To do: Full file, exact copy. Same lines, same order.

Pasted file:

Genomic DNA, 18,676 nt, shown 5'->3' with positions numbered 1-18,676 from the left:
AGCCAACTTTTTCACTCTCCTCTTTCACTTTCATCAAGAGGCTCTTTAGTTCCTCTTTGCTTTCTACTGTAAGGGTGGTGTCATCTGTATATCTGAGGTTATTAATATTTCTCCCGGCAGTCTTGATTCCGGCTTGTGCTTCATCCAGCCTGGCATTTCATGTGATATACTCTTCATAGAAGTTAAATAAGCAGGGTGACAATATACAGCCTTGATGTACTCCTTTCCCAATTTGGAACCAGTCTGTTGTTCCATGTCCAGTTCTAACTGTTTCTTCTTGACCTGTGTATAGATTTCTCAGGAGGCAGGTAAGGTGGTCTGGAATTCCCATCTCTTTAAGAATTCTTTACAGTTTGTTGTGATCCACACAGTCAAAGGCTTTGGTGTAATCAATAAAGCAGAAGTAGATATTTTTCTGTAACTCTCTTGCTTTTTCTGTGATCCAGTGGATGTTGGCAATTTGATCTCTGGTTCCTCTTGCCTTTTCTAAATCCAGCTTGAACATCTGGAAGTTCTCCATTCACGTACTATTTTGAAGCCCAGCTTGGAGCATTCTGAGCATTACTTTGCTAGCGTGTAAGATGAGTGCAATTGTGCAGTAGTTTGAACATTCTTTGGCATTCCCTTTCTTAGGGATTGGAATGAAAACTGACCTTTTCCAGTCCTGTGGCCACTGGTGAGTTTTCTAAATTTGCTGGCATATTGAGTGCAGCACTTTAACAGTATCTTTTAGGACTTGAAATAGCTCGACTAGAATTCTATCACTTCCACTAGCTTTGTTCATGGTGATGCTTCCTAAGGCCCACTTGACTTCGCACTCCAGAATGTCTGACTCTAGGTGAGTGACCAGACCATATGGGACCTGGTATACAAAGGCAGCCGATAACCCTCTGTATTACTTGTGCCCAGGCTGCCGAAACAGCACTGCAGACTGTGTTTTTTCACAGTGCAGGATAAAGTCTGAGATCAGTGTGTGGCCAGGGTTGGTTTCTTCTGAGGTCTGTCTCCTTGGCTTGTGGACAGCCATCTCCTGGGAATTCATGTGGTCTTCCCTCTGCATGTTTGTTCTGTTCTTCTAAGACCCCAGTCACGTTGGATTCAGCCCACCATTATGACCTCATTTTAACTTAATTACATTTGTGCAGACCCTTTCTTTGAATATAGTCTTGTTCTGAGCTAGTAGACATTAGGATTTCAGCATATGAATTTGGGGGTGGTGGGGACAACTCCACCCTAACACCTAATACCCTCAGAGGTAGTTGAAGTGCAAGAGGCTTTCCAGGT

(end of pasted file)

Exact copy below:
Genomic DNA, 18,676 nt, shown 5'->3' with positions numbered 1-18,676 from the left:
AGCCAACTTTTTCACTCTCCTCTTTCACTTTCATCAAGAGGCTCTTTAGTTCCTCTTTGCTTTCTACTGTAAGGGTGGTGTCATCTGTATATCTGAGGTTATTAATATTTCTCCCGGCAGTCTTGATTCCGGCTTGTGCTTCATCCAGCCTGGCATTTCATGTGATATACTCTTCATAGAAGTTAAATAAGCAGGGTGACAATATACAGCCTTGATGTACTCCTTTCCCAATTTGGAACCAGTCTGTTGTTCCATGTCCAGTTCTAACTGTTTCTTCTTGACCTGTGTATAGATTTCTCAGGAGGCAGGTAAGGTGGTCTGGAATTCCCATCTCTTTAAGAATTCTTTACAGTTTGTTGTGATCCACACAGTCAAAGGCTTTGGTGTAATCAATAAAGCAGAAGTAGATATTTTTCTGTAACTCTCTTGCTTTTTCTGTGATCCAGTGGATGTTGGCAATTTGATCTCTGGTTCCTCTTGCCTTTTCTAAATCCAGCTTGAACATCTGGAAGTTCTCCATTCACGTACTATTTTGAAGCCCAGCTTGGAGCATTCTGAGCATTACTTTGCTAGCGTGTAAGATGAGTGCAATTGTGCAGTAGTTTGAACATTCTTTGGCATTCCCTTTCTTAGGGATTGGAATGAAAACTGACCTTTTCCAGTCCTGTGGCCACTGGTGAGTTTTCTAAATTTGCTGGCATATTGAGTGCAGCACTTTAACAGTATCTTTTAGGACTTGAAATAGCTCGACTAGAATTCTATCACTTCCACTAGCTTTGTTCATGGTGATGCTTCCTAAGGCCCACTTGACTTCGCACTCCAGAATGTCTGACTCTAGGTGAGTGACCAGACCATATGGGACCTGGTATACAAAGGCAGCCGATAACCCTCTGTATTACTTGTGCCCAGGCTGCCGAAACAGCACTGCAGACTGTGTTTTTTCACAGTGCAGGATAAAGTCTGAGATCAGTGTGTGGCCAGGGTTGGTTTCTTCTGAGGTCTGTCTCCTTGGCTTGTGGACAGCCATCTCCTGGGAATTCATGTGGTCTTCCCTCTGCATGTTTGTTCTGTTCTTCTAAGACCCCAGTCACGTTGGATTCAGCCCACCATTATGACCTCATTTTAACTTAATTACATTTGTGCAGACCCTTTCTTTGAATATAGTCTTGTTCTGAGCTAGTAGACATTAGGATTTCAGCATATGAATTTGGGGGTGGTGGGGACAACTCCACCCTAACACCTAATACCCTCAGAGGTAGTTGAAGTGCAAGAGGCTTTCCAGGT